A Level Course Listing
A Level Classical Civilisation offers you an opportunity to understand the immense impact ancient cultures have had upon the world we live in today.
It develops analytical, interpretative and evaluative skills through an examination of the ideas and values of cultures which still heavily influence modern thinking and society. It embraces a wide range of sources from the ancient world – statues, coins, monuments and literature and explores fundamental questions of humanity about war and peace, human relationships of all types, multiculturalism, religion, self and state, fate, responsibility, and power.
The A Level has been devised to credit your encouragement to make links between classical sources and how they have been received, analysed and appropriated over the centuries, drawing comparisons and contrasts with the world we live in today. Classical Civilisation is an excellent complement to the study of history, literature, philosophy, politics, religious studies, the arts and of course Latin and Greek. You do not need to have studied Classical Civilisation before to take this A Level.
Those who have studied Classics are very much in demand by all occupations because of the analytical and problem-solving skills they have developed in their study. Areas of work that can be entered are journalism, communications, politics, advertising, banking, museum work, archives, archaeology, and education. The list is endless.
Examination board: OCR H408
At least a grade 6 at GCSE (Classical Civilisation, if studied) or at least a 6 in English Literature.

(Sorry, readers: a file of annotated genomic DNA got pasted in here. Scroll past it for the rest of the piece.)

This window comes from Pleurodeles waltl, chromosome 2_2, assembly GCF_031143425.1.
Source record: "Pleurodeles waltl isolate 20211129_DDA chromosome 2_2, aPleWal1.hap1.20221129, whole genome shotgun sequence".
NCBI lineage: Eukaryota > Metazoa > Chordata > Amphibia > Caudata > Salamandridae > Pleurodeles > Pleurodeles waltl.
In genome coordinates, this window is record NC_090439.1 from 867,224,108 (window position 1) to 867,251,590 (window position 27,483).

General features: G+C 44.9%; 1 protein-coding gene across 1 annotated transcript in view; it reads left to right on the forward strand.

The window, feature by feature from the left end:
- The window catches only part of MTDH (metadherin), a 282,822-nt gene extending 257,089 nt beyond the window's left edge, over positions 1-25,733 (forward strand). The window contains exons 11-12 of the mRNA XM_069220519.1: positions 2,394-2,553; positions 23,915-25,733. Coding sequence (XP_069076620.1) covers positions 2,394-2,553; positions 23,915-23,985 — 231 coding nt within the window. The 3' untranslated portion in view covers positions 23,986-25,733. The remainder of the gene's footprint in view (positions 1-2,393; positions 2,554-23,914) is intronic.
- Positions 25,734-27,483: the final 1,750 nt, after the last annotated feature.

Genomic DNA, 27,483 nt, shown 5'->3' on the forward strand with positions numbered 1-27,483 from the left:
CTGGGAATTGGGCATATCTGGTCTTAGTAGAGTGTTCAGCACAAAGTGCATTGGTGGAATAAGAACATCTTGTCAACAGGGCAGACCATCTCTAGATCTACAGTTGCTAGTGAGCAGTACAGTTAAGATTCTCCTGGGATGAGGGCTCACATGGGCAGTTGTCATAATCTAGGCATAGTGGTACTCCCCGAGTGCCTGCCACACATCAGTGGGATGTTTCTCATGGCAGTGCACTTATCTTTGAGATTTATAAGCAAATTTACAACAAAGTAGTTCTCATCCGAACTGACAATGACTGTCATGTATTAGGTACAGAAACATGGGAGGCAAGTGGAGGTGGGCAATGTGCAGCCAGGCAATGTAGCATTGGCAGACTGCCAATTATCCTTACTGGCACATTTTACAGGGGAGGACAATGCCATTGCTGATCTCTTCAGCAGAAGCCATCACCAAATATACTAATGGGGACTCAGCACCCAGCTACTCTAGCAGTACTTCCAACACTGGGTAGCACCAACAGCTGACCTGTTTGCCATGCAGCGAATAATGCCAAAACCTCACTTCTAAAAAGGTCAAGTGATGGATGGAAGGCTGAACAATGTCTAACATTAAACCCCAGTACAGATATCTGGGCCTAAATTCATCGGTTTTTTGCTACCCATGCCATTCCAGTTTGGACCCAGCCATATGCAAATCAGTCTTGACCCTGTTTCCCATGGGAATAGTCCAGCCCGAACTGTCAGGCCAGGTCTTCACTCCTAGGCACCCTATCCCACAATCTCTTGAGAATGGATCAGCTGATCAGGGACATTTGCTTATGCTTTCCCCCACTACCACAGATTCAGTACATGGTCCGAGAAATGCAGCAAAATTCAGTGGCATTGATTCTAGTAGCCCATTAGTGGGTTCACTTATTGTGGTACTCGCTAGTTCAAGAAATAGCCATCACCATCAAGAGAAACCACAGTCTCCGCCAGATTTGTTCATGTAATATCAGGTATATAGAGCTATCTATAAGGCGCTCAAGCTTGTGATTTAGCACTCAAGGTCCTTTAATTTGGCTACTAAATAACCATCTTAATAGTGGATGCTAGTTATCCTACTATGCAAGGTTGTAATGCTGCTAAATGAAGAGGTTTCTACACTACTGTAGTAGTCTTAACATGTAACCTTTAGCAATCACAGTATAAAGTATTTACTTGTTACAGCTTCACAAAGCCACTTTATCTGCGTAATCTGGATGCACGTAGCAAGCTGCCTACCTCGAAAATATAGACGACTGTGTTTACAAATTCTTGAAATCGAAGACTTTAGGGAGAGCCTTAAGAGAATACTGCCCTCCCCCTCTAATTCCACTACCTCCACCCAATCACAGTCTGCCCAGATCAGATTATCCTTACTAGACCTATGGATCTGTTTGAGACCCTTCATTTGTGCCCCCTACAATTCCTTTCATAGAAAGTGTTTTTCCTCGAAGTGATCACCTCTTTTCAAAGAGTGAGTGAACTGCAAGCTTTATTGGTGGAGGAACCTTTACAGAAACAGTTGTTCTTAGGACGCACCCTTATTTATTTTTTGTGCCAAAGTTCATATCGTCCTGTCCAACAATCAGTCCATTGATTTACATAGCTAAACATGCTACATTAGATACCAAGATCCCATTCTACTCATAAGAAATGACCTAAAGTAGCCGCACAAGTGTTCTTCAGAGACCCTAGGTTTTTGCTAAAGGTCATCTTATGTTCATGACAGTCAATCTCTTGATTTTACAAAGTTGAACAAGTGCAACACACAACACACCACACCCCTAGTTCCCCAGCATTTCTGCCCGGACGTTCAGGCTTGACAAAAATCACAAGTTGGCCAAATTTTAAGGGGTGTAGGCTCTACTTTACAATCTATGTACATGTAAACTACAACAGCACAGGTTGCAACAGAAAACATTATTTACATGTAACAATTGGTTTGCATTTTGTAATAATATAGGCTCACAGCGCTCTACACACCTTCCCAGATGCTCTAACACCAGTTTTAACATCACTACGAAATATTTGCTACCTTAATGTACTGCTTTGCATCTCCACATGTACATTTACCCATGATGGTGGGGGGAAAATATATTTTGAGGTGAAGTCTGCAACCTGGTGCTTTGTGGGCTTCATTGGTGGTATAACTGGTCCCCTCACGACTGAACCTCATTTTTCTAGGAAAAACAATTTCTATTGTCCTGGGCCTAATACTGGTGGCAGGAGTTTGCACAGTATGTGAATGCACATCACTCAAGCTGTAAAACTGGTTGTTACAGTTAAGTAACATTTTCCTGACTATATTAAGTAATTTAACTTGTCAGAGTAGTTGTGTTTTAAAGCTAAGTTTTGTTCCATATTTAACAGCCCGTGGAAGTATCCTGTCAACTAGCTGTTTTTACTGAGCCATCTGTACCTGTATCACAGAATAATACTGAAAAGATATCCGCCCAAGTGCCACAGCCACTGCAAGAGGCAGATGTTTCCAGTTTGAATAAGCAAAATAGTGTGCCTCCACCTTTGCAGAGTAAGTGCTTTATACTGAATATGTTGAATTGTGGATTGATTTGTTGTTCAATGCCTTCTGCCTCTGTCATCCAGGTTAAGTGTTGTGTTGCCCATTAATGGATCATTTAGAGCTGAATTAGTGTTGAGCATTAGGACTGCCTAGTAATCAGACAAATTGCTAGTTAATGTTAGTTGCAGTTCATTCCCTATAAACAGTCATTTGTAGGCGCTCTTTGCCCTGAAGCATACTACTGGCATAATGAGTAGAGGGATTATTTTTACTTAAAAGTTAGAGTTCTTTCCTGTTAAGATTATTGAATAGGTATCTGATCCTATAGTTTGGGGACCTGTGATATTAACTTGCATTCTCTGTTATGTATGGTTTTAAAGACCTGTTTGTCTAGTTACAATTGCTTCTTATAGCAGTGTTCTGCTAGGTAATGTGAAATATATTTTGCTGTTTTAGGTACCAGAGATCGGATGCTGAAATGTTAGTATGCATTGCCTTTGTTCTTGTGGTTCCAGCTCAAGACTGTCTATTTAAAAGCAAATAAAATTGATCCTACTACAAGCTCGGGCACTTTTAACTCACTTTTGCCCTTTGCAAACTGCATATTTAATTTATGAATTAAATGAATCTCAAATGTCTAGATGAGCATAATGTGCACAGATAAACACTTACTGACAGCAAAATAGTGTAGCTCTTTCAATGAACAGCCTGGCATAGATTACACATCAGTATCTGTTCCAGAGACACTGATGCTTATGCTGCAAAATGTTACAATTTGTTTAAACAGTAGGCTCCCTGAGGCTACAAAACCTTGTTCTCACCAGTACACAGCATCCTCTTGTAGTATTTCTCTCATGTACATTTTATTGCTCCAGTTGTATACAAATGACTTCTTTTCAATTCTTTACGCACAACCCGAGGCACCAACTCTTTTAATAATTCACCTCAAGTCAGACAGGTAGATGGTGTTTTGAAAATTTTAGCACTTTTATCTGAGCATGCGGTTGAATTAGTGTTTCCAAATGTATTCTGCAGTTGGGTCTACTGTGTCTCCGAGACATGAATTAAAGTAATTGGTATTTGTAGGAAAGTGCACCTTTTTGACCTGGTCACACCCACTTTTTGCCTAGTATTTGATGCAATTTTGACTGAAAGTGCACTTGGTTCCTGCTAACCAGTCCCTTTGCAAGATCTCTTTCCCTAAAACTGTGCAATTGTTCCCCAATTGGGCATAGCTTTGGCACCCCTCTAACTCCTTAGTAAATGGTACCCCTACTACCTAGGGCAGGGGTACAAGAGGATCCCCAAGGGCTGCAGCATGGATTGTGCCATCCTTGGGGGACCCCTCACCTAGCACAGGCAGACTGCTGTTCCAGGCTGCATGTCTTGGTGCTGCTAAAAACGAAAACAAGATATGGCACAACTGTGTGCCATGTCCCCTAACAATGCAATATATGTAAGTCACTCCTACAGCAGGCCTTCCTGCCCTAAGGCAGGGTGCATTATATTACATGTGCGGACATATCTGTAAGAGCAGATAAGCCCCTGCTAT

40% of total; written examination of 2hrs 20mins.
Homer and Virgil were creators of ancient epics that were to form a cornerstone in the canon of Western literature. Close reading of Homer’s Iliad will plunge you into a world of fame-thirsty heroes favoured by a pantheon of powerful and petulant gods and goddesses. We shall examine what it meant to be at war from both Trojan and Greek perspectives of the 10-year siege of the city of Troy – the suffering, the valour and the cunning.
Virgil’s Aeneid is a myth about the foundation of Rome, weaving together the exploits of Aeneas from when he escapes Troy and embarks upon a quest to reach Italy and found a society that would grow into the greatest empire of the ancient Mediterranean world. A tale of soul-searching, courage and duty, the Aeneid explores Roman values: what did it mean to be a ‘good’ citizen, with Rome’s bloody history and its multicultural identity? This epic is full of some of the most famous stories of the ancient world, including the Wooden Horse of Troy, an unforgettable visit to the monsters, criminals and past and future heroes of the Underworld, and the magnetism and tragedy of powerful queens like Dido of Carthage.
30% of total; written examination of 1hr 45mins.
The drama produced in the ancient Greek theatre forms some of the most powerful literature of the ancient world and has had a profound and wide reaching influence on modern culture today. Fundamental to the social, political and religious lives of the ancient world (it was part of a seven-day festival and competitive), Greek theatre never shied away from exploring taboos or challenging cultural values.
We will look at everything from the way in which it was staged (actors, masks, costumes) to the buildings it was performed in, to an in-depth study of three plays which have proved to be enduring favourites: Oedipus the King, Bacchae, and Frogs. This component embraces both literary and visual/material sources.
Religion was an essential part of life in the ancient Mediterranean world – from the personal experience of the divine through mystery cults and oracles to social and political participation of the cultivation of the Olympian immortals and hero cults. It was a polytheistic religion – the ancient Greeks worshipped many gods and this component of the A Level will explore the nature of the Olympian gods – Zeus, Hera, Poseidon etc.
We analyse the role of religion in everything from medical healing to ritual practices of sacrifice to the significance of the Olympic Games. We also look at the way in which it conflicted with key philosophical thinking of the time, for example examining critiques of religion and Socrates’ controversial ideas on the divine and justice.